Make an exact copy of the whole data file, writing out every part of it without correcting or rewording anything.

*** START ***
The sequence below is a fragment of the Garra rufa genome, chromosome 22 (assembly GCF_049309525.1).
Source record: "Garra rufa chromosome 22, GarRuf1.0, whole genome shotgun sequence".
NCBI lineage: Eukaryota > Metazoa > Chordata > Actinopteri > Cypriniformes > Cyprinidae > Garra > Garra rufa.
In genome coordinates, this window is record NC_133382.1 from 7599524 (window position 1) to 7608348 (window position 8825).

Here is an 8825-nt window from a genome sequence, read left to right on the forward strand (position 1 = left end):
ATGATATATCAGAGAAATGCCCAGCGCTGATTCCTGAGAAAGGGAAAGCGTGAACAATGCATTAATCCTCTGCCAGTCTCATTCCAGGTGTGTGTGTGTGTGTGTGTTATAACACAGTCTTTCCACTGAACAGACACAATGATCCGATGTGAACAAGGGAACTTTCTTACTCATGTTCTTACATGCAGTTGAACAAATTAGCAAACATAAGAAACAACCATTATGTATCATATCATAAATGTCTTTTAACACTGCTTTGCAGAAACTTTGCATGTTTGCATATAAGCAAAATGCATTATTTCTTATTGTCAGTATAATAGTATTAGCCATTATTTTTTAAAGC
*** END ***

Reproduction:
The sequence below is a fragment of the Garra rufa genome, chromosome 22 (assembly GCF_049309525.1).
Source record: "Garra rufa chromosome 22, GarRuf1.0, whole genome shotgun sequence".
NCBI lineage: Eukaryota > Metazoa > Chordata > Actinopteri > Cypriniformes > Cyprinidae > Garra > Garra rufa.
In genome coordinates, this window is record NC_133382.1 from 7599524 (window position 1) to 7608348 (window position 8825).

Here is an 8825-nt window from a genome sequence, read left to right on the forward strand (position 1 = left end):
ATGATATATCAGAGAAATGCCCAGCGCTGATTCCTGAGAAAGGGAAAGCGTGAACAATGCATTAATCCTCTGCCAGTCTCATTCCAGGTGTGTGTGTGTGTGTGTGTTATAACACAGTCTTTCCACTGAACAGACACAATGATCCGATGTGAACAAGGGAACTTTCTTACTCATGTTCTTACATGCAGTTGAACAAATTAGCAAACATAAGAAACAACCATTATGTATCATATCATAAATGTCTTTTAACACTGCTTTGCAGAAACTTTGCATGTTTGCATATAAGCAAAATGCATTATTTCTTATTGTCAGTATAATAGTATTAGCCATTATTTTTTAAAGC